UN chief to hear out PH peacekeeping issues

Ayee Macaraig
Ban Ki-Moon's spokesman says the UN chief will discuss the Philippines' peacekeeping concerns with Foreign Secretary Albert del Rosario next week

REVIEWING MANDATE? UN Secretary-General Ban Ki-Moon will meet with Philippine Foreign Secretary Albert del Rosario to discuss the Philippines' proposal to review the mandate of the peacekeeping mission in the Golan Heights. File UN Photo/Evan Schneide

UNITED NATIONS – Will the head of the United Nations (UN) support the Philippines’ call to review peacekeeping guidelines after a controversial standoff with Syrian rebels? 

This is a key question ahead of a meeting between UN Secretary-General Ban Ki-Moon and Philippine Foreign Affairs Secretary Albert del Rosario at the UN headquarters in New York City next week about Manila’s proposal to revisit “operational and tactical issues” concerning the deployment of peacekeepers to the Golan Heights.

Ban’s spokesman, Stéphane Dujarric, said the UN chief’s position is included in a report Ban submitted to the UN Security Council on Friday, September 12, about the peacekeeping mission officially known as the UN Disengagement Observer Force or UNDOF.

“The Philippines [has] already announced that they would withdraw their troops at the end of their term of duty. I’m sure the status of the Philippines’ contribution to the UN peacekeeping department will be one of the agenda items discussed in the bilateral meeting with the Secretary-General,” Dujarric said in a press briefing on Friday.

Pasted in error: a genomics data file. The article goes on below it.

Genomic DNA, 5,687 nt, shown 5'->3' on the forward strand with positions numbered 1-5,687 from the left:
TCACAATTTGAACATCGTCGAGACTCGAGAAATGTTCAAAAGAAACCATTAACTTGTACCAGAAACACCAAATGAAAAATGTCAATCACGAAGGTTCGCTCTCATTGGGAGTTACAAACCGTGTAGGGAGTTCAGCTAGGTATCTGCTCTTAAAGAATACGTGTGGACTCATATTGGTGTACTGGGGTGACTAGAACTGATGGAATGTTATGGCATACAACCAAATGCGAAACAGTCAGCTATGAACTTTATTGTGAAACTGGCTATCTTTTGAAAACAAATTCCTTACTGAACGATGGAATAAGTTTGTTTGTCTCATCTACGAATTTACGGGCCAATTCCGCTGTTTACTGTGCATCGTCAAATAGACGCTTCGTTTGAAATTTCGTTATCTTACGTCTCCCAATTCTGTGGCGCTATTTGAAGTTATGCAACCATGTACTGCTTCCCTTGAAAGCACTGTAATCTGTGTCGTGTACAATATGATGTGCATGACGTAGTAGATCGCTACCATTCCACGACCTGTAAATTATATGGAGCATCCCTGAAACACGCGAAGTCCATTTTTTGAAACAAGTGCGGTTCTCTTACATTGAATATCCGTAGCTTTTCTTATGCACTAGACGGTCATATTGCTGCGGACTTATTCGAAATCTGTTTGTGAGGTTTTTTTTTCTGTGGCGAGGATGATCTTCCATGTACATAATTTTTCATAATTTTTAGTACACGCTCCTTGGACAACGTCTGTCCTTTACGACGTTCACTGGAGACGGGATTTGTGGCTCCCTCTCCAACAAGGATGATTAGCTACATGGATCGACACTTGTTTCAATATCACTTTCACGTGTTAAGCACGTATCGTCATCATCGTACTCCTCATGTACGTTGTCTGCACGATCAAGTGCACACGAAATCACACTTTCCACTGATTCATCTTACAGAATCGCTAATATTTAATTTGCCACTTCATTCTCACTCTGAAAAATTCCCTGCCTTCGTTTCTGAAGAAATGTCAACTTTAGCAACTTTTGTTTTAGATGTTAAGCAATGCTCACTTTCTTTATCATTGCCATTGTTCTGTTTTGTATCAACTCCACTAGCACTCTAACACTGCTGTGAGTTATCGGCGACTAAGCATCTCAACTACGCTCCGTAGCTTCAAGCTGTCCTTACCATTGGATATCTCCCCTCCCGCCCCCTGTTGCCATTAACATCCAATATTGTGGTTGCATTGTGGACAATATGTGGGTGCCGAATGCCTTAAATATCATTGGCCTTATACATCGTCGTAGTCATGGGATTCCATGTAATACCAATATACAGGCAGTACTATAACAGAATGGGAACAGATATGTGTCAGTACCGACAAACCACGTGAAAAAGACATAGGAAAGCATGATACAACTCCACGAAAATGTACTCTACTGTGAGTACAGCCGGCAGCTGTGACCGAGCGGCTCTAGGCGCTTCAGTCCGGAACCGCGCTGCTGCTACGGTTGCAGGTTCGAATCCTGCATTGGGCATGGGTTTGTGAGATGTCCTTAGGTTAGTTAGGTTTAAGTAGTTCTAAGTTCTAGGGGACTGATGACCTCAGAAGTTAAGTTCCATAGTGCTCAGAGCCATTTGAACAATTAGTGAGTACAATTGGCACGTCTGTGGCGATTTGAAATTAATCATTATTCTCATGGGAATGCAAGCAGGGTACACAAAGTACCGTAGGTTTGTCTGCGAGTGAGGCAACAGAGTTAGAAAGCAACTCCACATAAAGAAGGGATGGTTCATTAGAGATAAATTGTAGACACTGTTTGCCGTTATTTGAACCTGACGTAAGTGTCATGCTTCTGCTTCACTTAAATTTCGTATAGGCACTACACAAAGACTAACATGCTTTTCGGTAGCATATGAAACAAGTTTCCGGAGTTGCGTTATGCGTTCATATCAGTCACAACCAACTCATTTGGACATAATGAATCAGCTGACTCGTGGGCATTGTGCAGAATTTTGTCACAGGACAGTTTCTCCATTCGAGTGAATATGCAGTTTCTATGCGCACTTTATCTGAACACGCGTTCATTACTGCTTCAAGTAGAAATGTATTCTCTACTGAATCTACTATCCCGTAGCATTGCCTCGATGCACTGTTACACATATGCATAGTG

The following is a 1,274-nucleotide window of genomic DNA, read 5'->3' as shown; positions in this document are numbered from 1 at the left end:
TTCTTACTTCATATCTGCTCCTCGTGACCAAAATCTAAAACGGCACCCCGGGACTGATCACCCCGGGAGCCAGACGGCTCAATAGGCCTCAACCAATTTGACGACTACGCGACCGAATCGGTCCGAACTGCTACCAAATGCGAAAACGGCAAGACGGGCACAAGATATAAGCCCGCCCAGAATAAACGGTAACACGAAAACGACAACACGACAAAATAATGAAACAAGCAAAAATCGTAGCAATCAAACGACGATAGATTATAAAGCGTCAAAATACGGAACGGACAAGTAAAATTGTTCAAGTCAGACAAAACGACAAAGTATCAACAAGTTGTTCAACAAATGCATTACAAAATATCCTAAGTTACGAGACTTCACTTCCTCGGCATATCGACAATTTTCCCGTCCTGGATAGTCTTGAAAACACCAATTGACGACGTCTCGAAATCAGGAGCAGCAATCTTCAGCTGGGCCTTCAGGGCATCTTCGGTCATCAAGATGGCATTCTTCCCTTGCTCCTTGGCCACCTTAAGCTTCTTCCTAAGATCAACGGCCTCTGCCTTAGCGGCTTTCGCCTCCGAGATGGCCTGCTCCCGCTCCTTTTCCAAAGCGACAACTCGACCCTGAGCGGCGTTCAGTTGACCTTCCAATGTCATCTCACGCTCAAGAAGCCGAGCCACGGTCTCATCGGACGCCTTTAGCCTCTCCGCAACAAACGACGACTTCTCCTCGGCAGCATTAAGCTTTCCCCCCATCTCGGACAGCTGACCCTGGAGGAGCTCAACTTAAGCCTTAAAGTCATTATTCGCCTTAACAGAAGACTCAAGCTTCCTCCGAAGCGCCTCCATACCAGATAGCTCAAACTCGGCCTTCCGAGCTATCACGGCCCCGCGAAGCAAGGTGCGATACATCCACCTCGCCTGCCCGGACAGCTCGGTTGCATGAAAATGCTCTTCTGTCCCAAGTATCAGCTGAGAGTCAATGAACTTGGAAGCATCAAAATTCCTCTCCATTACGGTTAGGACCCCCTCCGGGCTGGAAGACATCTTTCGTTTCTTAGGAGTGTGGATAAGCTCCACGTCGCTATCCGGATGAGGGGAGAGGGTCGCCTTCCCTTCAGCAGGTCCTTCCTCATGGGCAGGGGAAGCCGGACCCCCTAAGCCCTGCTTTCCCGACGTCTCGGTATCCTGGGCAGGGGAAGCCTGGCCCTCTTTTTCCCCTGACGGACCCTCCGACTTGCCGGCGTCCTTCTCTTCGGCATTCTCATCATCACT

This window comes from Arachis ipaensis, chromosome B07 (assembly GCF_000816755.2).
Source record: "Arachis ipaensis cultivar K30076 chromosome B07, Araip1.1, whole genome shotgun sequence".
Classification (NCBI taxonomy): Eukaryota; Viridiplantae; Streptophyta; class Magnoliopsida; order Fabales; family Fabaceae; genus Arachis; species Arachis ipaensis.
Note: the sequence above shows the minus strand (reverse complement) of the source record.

Asked by Rappler whether or not Ban is willing to recommend to the Security Council a review of UNDOF’s mandate, the spokesperson responded, “UNDOF will be discussed in the Security Council very soon. The report is on its way to the Security Council members. I don’t want to preempt the report, which will be made public.”

The meeting between Ban and Del Rosario is scheduled on the same week the UN Security Council will hold consultations on September 18 about UNDOF, tackling the report of the Secretary-General.

Del Rosario sought the meeting with Ban as UNDOF’s mandate came under scrutiny after Syrian rebels including the Al Qaeda-linked Al Nusra Front held 45 Fijian peacekeepers captive, and engaged in a firefight with Filipino peacekeepers. The Filipinos managed to escape the crisis that began on August 28.